The only way of testing MQA's time-domain correction is through listening, so I sent Bob Stuart the 24/88.2 masters of some of my recordings, for him to produce MQA versions. I will be reporting on the sound-quality differences I hear between the original and MQA files in a future issue. But in the meantime, I examined the files' properties.
The reduction in file size is significant. The 24/88.2 WAV master file for my recording of the Portland State Chamber Choir's 2014 performance of "Amazing Grace" is 169.5MB. The MQA-encoded FLAC version is just 51.5MB: 30% of the original size. For reference, the 24/88.2 Apple Lossless version is 90.7MB, or 53.3% of the original, and the version on the CD (footnote 2), limited to 16-bit/44.1kHz, is 55.7MB, or 33%. MQA, therefore, gives the greatest reduction in file size and thus necessary streaming bandwidth, yet potentially possesses the same bandwidth and resolution as the hi-rez original.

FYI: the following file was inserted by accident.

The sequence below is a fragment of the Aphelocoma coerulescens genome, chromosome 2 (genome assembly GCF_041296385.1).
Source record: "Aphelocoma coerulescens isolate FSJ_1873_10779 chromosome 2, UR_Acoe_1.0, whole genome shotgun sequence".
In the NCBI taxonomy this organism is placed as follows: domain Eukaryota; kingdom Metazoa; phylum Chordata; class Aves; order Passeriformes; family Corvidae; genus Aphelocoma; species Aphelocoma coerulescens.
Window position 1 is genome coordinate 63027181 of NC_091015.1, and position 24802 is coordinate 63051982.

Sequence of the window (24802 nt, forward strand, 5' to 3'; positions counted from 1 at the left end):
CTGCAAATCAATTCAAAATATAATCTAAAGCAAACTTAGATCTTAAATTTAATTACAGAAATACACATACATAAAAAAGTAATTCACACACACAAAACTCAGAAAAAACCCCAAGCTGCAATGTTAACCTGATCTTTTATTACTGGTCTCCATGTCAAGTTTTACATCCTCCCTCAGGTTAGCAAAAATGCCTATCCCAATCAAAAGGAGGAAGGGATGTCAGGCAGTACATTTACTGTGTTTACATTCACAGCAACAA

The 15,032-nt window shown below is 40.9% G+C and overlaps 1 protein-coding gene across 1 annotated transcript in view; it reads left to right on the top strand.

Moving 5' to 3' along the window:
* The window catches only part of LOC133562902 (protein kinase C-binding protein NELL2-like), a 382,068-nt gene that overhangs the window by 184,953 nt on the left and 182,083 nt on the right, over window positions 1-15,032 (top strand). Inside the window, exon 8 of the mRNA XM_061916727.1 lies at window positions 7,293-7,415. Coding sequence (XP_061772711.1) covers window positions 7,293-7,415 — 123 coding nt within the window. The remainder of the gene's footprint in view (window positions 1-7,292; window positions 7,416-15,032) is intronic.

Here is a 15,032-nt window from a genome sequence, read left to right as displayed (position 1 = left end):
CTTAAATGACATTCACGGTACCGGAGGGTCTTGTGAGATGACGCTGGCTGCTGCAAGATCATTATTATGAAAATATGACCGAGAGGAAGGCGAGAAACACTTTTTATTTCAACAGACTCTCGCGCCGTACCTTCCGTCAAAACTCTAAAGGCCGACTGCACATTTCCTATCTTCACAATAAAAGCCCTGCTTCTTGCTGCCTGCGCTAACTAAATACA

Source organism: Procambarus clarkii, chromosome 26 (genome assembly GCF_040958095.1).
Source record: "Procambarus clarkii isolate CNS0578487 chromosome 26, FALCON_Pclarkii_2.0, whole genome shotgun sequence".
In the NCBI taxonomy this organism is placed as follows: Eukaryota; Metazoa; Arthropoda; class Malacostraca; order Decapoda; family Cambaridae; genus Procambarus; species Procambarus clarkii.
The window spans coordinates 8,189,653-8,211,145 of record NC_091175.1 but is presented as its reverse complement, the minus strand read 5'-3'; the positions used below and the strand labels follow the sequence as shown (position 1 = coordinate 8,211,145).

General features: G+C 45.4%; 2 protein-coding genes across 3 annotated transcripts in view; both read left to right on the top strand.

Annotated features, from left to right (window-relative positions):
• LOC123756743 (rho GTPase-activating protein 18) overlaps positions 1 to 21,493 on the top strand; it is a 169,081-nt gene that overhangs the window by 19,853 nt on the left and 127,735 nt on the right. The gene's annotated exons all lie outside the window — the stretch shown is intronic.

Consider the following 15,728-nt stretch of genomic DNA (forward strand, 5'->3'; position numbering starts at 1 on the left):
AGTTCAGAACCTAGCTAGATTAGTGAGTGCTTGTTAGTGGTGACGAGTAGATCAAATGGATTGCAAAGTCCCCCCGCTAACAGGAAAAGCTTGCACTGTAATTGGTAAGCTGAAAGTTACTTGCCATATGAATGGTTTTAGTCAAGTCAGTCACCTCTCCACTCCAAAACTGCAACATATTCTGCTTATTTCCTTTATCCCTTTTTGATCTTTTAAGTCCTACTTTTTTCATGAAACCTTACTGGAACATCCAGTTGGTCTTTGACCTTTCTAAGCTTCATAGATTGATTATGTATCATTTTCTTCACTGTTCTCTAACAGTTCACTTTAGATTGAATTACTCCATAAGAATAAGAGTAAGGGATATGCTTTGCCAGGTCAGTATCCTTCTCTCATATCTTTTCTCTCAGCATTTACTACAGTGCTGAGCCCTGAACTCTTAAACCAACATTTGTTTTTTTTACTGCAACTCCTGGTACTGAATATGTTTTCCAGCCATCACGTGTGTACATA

Does it preserve those hi-rez qualities? To answer that question, I played both the original file and the MQA file with Audirvana running on a Mac mini and with the Explorer2 selected as the playback device. (Although Audirvana reported the MQA file as a 24-bit FLAC sampled at 44.1kHz, the Explorer2's second white LED illuminated to indicate 88.2kHz data, and its first LED turned green to indicate MQA encoding; with actual artist/producer authentication, it would turn blue.) I recorded the analog line output of the Explorer2 with a 24-bit Ayre Acoustics QA-9 A/D converter so I could compare the frequency-domain properties of the decoded files with those of the originals using Adobe Audition's FFT engine. I also recorded the analog output of the undecoded MQA files played back with our review sample of the original Explorer.